India not interfering, Saran tells Nepal Maoists
Kathmandu: Indian Prime Minister Manmohan Singh's special envoy to Nepal Shyam Saran began his whirlwind consultations Thursday by first holding talks with the top leaders of the Maoist party.
The Maoist party had asked New Delhi not to interfere in the crucial prime ministerial election Friday and the formation of a new government.
Saran, a former Indian foreign secretary as well as ambassador to Nepal during the height of the Maoist insurgency, held a nearly an-hour long dialogue with Maoist chief and former prime minister Pushpa Kamal Dahal Prachanda as well as Prachanda's three deputies, Baburam Bhattarai, Narayan Kaji Shrestha and Mohan Vaidya.
The current Indian ambassador to Nepal Rakesh Sood as well as two other Maoist leaders, Ram Bahadur Thapa and Krishna Bahadur Mahara, were also present at Thursday's meeting in Prachanda's residence in the capital.
Saran told the media the talks had been extremely fruitful. He would also be meeting caretaker Prime Minister Madhav Kumar Nepal and Sushil Koirala, chief of the Nepali Congress party that along with the Maoists is taking part in the poll Friday.
Soon after his almost unheralded arrival in Kathmandu Wednesday, Saran held informal parleys over dinner with the four ethnic parties from the Terai plains, whose support will prove crucial in the election.
Maoist deputy chief and MP Shrestha told the media that Saran had come to express India's concern about the peace process and the drafting of a new constitution by May 2011 and to see how India could help.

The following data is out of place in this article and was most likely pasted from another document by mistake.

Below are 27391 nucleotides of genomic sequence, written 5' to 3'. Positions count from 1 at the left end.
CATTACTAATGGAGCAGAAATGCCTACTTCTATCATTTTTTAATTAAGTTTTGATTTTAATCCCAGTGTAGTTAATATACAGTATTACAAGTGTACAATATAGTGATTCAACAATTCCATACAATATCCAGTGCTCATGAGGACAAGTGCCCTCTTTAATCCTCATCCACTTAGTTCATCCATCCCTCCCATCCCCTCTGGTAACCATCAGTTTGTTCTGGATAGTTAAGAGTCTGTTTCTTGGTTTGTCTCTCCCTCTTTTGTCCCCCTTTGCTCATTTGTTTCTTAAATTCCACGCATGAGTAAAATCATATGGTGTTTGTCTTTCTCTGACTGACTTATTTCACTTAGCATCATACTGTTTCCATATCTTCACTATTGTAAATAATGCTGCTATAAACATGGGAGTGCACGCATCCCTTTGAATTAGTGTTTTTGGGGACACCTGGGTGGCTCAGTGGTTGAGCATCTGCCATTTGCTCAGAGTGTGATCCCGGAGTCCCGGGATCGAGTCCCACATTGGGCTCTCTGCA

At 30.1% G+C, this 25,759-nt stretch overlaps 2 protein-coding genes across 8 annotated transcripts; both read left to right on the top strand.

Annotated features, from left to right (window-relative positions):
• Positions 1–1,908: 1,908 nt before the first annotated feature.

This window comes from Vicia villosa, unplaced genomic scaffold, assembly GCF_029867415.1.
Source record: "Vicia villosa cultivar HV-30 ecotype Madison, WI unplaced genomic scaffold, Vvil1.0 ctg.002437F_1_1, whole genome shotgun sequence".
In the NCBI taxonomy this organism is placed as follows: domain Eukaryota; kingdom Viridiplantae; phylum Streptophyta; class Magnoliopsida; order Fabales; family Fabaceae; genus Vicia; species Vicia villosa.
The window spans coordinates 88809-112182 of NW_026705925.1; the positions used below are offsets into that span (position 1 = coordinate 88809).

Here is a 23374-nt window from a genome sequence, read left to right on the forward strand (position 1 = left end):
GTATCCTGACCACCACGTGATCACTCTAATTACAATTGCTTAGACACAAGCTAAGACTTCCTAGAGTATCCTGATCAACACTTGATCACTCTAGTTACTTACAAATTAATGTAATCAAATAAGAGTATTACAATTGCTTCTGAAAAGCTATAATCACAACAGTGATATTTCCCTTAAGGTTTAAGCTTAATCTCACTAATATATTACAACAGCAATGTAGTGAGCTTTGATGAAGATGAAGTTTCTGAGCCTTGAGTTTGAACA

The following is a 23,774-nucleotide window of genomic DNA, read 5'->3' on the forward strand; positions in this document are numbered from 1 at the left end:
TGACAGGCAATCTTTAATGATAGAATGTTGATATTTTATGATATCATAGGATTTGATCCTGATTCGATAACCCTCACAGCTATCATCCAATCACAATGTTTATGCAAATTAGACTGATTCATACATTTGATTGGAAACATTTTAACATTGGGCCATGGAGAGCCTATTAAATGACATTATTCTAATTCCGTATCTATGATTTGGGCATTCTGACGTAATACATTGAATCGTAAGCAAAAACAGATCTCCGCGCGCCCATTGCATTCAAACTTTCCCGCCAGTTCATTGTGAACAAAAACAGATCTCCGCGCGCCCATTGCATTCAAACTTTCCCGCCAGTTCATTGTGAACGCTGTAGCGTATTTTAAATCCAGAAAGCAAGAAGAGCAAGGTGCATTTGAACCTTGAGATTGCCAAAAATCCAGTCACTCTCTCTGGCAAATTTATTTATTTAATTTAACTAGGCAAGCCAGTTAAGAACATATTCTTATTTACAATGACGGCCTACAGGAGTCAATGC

The Indian envoy had assured the Maoist leaders that his visit was not intended to pressure the parties and influence Friday's election. India wanted to improve ties with Nepal and had put its concerns frankly before the Maoists, Shrestha said.
Saran had also expressed New Delhi's concern over the fate of more than 19,600 fighters of the Maoists' People's Liberation Army who have been lying in the doldrums since the end of the Maoist insurgency in 2006 and the signing of a peace agreement.
The Maoists have remained at loggerheads with the ruling parties on the induction of the PLA in the national army and rehabilitating those who wanted to opt out.
The issue has remained a major hurdle that derailed three rounds of elections with the parties failing to elect a new prime minister.
The Maoist leadership held a meeting as Saran arrived in Kathmandu on his new mission Wednesday. The meeting agreed to hold talks with him as long as India showed mere concern in the peace process and constitution and did not seek to make the parties toe its line during Friday's polls.
The prime ministerial election Friday will be an acid test for Saran.
The Maoists Thursday declined to withdraw Prachanda as their candidate. Though he could not acquire simple majority in the three earlier rounds, Prachanda is hoping to get the figures right Friday with the Terai parties beginning to stray from the party fold to vote for him.